Legislators approve changes to Oklahoma’s Promise with SB 132
More of Oklahoma’s students will soon be able to take advantage of Oklahoma’s Promise, the state’s free tuition program, following the signing of Senate Bill 132.
The bill’s author, Sen. David Bullard, R-Durant, said it will provide students more time to decide whether they want to go to college or a career tech by allowing public and private school students to apply up through the 11th grade or up to the age of 17 for home-schooled students.
“Kids mature at different rates, and while some may know in the 8th grade that they’re going to college, others may not make that decision until they’re in high school,” Bullard said. “This will provide more opportunities for Oklahoma students to pursue a higher education and fully utilize this outstanding program.”
Currently, public and private school students can apply for the state tuition scholarship program, also known as the Oklahoma Higher Learning Access Program (OHLAP) any time between their 8th and 10th grade years while nontraditional students can apply up to the age of 16. The bill further expands eligibility to 11th grade public and private school students and 17-year-old home-schooled students. Applicants must also be an Oklahoma resident and have a federally adjusted annual gross family income of $55,000 or less, which will increase to $60,000 starting with the 2021-2022 school year.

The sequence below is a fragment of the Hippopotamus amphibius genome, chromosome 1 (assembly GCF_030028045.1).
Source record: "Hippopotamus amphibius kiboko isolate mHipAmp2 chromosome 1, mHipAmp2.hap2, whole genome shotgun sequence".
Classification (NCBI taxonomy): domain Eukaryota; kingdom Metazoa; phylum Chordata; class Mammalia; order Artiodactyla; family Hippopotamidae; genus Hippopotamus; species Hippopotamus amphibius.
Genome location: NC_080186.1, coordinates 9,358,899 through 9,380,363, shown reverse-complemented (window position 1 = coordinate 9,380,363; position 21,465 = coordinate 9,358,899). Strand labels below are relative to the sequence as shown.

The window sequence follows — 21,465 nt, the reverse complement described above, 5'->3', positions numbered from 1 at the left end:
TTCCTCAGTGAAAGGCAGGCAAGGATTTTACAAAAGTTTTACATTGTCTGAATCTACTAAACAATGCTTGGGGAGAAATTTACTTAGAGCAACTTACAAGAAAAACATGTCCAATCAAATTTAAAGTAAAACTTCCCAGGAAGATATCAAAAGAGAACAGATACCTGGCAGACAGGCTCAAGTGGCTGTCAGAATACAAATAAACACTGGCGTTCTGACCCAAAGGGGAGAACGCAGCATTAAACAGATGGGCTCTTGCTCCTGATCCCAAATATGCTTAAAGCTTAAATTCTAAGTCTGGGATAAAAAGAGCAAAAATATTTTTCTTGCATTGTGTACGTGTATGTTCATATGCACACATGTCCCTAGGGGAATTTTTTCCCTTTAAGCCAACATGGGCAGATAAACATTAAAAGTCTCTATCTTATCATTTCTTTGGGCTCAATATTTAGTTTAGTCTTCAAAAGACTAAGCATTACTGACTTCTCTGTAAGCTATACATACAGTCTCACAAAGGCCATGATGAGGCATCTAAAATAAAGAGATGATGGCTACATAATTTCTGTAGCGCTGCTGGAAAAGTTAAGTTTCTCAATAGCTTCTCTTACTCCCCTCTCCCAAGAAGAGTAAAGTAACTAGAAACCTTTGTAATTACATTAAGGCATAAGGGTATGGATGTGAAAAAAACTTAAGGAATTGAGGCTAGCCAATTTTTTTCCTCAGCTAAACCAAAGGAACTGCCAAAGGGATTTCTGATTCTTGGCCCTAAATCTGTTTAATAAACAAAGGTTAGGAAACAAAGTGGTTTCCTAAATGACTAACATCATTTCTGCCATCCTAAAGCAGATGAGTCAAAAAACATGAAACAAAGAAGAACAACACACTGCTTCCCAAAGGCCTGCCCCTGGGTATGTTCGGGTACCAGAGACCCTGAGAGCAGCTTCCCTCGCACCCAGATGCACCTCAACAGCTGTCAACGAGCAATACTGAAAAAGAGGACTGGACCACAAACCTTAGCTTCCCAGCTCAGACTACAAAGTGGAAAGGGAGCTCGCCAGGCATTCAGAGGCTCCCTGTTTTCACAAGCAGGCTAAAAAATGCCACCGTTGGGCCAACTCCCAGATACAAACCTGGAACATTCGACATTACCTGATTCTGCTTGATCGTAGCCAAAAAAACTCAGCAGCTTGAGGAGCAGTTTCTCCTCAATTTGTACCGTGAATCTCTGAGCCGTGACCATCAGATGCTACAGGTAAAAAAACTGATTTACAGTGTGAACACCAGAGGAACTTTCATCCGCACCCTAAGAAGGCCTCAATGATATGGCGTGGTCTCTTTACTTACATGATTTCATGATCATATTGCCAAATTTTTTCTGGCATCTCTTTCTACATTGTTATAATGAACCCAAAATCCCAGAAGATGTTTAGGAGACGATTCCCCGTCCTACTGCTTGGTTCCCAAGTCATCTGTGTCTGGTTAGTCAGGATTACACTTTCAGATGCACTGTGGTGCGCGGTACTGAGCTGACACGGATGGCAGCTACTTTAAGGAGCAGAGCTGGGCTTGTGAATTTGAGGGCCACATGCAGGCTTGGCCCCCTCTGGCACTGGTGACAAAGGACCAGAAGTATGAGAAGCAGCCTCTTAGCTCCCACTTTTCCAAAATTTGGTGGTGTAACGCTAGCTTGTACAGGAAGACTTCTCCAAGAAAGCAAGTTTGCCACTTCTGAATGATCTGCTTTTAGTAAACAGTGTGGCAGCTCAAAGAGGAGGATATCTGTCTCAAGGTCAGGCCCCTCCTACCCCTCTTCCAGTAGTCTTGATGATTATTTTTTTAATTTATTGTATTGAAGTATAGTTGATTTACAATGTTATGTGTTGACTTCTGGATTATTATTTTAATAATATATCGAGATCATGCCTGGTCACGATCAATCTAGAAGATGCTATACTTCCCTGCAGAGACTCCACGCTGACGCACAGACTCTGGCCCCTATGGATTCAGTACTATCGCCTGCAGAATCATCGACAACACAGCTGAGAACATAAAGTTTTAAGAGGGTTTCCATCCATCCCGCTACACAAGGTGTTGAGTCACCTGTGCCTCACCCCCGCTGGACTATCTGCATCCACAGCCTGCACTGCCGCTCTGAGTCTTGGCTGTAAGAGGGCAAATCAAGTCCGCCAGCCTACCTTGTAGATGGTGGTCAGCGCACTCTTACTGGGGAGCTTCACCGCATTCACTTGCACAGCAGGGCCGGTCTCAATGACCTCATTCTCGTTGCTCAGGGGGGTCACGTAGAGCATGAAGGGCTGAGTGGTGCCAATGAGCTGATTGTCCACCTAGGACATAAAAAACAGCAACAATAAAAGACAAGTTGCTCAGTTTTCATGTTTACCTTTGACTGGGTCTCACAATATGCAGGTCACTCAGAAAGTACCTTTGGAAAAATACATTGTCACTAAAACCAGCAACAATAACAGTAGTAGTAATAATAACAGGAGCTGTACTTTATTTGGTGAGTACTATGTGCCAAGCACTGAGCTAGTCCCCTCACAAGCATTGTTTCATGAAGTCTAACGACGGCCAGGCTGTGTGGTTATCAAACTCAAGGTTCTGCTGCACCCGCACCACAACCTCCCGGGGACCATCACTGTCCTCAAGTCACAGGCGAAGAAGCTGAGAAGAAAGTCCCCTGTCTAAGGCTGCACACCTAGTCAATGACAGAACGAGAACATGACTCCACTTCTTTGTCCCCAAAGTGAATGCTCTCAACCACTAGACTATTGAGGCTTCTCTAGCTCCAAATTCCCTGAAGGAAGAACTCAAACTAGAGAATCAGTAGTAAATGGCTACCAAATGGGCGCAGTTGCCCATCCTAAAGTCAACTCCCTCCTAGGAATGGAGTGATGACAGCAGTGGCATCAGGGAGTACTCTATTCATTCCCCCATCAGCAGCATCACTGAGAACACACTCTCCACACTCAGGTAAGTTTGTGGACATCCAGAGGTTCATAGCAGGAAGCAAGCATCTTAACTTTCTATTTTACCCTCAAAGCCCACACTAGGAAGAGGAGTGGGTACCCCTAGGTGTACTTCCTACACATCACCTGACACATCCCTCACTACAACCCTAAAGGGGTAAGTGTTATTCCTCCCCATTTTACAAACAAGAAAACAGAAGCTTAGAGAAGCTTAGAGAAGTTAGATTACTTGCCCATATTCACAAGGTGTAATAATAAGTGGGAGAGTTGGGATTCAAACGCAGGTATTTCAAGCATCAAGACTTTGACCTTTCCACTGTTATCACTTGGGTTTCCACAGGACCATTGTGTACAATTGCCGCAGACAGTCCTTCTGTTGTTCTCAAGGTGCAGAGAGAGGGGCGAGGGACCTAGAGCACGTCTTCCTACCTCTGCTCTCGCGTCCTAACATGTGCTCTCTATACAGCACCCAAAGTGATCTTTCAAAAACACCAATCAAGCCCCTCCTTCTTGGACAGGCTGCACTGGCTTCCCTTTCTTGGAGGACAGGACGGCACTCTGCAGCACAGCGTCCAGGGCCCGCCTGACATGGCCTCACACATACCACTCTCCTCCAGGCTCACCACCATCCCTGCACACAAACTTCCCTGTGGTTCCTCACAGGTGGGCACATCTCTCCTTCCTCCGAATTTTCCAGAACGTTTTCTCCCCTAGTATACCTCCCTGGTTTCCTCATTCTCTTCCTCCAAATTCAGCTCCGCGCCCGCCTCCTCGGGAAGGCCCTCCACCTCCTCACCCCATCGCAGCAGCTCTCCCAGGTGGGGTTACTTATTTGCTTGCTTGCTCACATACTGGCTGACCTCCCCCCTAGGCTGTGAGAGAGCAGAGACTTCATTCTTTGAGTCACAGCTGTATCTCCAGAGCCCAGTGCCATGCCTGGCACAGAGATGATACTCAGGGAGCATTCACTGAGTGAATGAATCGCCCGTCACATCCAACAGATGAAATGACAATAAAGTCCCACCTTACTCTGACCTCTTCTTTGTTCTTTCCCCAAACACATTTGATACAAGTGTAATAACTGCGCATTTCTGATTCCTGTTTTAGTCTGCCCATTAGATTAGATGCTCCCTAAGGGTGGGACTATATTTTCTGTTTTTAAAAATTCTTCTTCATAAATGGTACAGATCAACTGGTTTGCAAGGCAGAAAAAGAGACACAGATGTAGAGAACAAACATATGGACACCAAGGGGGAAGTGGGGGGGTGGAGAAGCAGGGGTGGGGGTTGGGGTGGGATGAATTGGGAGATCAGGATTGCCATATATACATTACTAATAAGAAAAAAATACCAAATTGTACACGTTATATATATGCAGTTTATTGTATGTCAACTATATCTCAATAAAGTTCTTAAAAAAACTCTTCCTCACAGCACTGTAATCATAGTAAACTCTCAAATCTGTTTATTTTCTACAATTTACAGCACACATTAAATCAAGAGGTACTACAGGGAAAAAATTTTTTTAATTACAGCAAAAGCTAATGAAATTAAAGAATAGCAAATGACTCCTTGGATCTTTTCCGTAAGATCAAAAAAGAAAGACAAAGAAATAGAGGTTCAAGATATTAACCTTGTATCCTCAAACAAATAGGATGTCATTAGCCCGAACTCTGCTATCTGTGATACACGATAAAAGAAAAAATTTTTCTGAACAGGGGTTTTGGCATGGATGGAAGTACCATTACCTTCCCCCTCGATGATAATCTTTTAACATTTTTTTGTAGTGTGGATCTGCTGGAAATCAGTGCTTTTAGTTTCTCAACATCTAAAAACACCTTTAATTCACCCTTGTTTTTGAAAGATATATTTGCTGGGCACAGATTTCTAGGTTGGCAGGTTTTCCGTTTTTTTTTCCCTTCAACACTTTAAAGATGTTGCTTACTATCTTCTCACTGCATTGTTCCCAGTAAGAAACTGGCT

Rep. Rhonda Baker, R-Yukon, is the principal House author of SB 132.
“Allowing an extra year for students to sign up for the Oklahoma Promise scholarship will ensure a greater number of students are able to attend college,” Baker said. “Equipping our young people with college degrees will pay dividends for our state far into the future.”
There are currently about 30,000 high school students enrolled in the program and around 15,000 students attending college on an OHLAP scholarship.
The new law will become effective July 1, 2021.